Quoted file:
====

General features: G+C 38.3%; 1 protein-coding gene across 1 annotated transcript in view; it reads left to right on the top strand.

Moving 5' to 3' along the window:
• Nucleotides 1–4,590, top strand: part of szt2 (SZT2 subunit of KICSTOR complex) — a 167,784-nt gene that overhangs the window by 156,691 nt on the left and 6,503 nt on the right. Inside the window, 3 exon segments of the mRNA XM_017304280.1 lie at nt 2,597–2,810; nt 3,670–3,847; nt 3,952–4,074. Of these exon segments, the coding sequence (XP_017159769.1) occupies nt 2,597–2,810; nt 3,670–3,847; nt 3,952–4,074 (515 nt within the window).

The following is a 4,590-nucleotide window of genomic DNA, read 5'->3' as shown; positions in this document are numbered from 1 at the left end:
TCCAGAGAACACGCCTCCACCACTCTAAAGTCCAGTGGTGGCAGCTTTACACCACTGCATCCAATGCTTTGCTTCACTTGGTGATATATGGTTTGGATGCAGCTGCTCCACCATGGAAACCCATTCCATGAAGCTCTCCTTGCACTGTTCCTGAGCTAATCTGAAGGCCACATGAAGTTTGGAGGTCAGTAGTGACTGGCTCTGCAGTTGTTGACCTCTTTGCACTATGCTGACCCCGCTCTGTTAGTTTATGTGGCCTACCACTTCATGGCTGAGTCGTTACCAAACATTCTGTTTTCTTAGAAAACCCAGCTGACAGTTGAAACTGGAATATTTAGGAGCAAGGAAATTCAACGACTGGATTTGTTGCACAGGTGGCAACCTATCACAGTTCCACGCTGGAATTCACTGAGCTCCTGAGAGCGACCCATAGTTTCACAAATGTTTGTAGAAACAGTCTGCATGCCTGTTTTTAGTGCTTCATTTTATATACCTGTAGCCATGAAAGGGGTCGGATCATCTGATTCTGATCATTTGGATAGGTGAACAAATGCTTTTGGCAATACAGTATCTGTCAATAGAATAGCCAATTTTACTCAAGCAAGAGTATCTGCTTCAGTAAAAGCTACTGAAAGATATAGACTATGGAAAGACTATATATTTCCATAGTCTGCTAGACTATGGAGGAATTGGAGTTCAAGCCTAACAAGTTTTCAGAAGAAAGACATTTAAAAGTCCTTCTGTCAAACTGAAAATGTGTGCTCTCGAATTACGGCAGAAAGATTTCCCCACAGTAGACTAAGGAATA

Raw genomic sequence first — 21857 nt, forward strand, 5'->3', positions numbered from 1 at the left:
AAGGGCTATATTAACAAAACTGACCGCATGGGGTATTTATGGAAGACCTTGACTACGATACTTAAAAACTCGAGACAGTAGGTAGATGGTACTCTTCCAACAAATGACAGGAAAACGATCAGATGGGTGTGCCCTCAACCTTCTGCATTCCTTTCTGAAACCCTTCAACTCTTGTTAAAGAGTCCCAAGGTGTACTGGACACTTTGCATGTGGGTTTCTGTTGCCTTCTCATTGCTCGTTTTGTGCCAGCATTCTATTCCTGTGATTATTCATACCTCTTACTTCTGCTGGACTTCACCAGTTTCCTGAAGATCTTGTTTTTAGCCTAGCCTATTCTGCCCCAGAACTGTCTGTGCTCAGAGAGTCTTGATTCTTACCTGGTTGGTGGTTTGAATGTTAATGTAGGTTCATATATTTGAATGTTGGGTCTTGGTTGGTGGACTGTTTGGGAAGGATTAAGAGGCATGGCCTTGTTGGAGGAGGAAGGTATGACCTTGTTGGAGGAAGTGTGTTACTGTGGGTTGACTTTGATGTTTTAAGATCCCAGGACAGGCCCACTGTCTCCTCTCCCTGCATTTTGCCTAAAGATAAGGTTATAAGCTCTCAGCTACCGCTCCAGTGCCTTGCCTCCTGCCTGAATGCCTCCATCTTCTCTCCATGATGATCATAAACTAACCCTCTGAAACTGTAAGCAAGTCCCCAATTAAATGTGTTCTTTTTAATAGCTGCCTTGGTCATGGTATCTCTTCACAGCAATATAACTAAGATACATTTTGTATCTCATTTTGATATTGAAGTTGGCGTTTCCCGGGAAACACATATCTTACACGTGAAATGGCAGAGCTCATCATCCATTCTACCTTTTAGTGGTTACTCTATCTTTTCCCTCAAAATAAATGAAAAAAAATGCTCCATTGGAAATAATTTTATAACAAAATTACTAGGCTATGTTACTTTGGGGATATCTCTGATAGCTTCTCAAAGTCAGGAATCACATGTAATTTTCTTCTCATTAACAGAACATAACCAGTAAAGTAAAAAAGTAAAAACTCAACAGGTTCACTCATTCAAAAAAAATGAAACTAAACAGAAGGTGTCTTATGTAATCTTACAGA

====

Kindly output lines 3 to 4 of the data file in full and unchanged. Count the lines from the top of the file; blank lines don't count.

• Nucleotides 1–4,590, top strand: part of szt2 (SZT2 subunit of KICSTOR complex) — a 167,784-nt gene that overhangs the window by 156,691 nt on the left and 6,503 nt on the right. Inside the window, 3 exon segments of the mRNA XM_017304280.1 lie at nt 2,597–2,810; nt 3,670–3,847; nt 3,952–4,074. Of these exon segments, the coding sequence (XP_017159769.1) occupies nt 2,597–2,810; nt 3,670–3,847; nt 3,952–4,074 (515 nt within the window).

The following is a 4,590-nucleotide window of genomic DNA, read 5'->3' as shown; positions in this document are numbered from 1 at the left end: